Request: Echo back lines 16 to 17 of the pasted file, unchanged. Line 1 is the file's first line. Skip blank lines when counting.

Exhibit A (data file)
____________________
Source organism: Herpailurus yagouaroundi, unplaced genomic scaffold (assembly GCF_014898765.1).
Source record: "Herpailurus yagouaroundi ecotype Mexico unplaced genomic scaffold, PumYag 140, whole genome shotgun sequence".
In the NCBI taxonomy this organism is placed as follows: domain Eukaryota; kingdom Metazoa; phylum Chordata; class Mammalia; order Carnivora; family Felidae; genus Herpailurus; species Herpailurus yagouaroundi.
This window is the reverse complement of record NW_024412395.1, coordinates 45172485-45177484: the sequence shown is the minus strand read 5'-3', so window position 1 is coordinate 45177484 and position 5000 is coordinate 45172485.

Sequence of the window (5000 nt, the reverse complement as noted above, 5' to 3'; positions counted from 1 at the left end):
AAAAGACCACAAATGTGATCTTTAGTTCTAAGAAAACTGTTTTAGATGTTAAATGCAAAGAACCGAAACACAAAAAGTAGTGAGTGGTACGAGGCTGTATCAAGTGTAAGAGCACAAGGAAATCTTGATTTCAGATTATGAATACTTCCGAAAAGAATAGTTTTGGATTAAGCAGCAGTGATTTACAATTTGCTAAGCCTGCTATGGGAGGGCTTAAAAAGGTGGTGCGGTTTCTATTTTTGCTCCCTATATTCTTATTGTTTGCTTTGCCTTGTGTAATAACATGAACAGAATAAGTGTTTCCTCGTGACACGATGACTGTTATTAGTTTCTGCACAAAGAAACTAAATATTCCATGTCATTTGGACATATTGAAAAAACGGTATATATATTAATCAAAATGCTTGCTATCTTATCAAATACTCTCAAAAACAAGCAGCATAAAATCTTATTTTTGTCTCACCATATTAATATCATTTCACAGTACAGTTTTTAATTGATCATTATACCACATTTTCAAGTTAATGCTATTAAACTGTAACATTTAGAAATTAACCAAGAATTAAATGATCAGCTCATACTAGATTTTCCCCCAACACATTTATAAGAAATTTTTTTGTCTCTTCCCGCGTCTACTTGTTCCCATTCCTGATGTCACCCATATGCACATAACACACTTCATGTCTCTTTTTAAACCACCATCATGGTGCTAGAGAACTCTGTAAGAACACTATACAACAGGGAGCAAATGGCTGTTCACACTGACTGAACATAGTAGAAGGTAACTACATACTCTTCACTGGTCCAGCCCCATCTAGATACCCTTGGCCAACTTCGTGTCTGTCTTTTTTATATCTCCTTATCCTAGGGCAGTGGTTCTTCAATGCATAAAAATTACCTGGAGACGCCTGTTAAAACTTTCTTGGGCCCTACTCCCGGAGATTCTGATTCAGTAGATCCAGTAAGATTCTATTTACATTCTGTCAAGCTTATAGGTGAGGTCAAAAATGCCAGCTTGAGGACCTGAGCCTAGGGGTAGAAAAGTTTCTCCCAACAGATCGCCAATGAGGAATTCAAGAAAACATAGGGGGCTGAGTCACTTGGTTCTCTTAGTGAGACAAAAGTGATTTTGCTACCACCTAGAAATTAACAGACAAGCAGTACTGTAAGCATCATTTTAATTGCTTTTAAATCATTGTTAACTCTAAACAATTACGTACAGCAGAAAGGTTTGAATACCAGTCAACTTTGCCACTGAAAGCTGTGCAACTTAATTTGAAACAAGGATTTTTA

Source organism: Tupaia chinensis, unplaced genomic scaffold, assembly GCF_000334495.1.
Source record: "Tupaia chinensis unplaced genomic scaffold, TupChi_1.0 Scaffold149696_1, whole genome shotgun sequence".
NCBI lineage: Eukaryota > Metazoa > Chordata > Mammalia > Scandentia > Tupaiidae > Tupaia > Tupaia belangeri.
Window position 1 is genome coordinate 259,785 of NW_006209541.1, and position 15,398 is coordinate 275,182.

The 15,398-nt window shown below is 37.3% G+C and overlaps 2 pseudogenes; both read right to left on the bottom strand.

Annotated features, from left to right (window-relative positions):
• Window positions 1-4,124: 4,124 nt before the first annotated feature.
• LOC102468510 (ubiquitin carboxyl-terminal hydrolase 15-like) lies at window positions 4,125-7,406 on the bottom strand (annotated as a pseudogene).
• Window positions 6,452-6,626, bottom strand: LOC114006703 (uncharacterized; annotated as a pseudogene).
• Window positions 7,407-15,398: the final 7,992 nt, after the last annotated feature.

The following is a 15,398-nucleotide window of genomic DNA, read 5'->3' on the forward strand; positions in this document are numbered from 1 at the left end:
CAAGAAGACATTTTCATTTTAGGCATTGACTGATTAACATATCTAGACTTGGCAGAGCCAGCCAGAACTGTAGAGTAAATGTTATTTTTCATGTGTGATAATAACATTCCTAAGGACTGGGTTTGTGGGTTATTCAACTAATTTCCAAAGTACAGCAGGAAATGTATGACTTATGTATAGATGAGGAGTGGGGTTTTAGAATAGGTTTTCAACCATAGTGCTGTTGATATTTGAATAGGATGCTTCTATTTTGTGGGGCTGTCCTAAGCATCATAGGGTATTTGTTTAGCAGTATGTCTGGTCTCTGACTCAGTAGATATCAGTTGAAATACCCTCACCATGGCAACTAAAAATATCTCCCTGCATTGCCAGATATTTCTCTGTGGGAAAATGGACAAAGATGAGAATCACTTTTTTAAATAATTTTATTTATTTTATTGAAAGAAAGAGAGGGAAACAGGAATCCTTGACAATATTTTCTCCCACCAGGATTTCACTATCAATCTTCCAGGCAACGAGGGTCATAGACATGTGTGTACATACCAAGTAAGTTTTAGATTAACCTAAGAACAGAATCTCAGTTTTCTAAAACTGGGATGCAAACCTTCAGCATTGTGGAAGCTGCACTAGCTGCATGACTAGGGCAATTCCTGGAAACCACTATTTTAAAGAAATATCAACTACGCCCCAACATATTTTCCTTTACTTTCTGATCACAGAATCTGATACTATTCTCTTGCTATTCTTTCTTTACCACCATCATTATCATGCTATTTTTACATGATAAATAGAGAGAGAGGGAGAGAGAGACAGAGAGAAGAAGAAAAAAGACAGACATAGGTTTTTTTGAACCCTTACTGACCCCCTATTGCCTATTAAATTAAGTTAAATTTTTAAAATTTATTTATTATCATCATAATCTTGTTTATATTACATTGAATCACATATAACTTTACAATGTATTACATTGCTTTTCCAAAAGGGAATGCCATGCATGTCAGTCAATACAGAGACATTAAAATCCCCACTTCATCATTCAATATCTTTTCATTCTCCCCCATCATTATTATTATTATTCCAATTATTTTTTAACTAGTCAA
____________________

• Window positions 7,407-15,398: the final 7,992 nt, after the last annotated feature.

The following is a 15,398-nucleotide window of genomic DNA, read 5'->3' on the forward strand; positions in this document are numbered from 1 at the left end: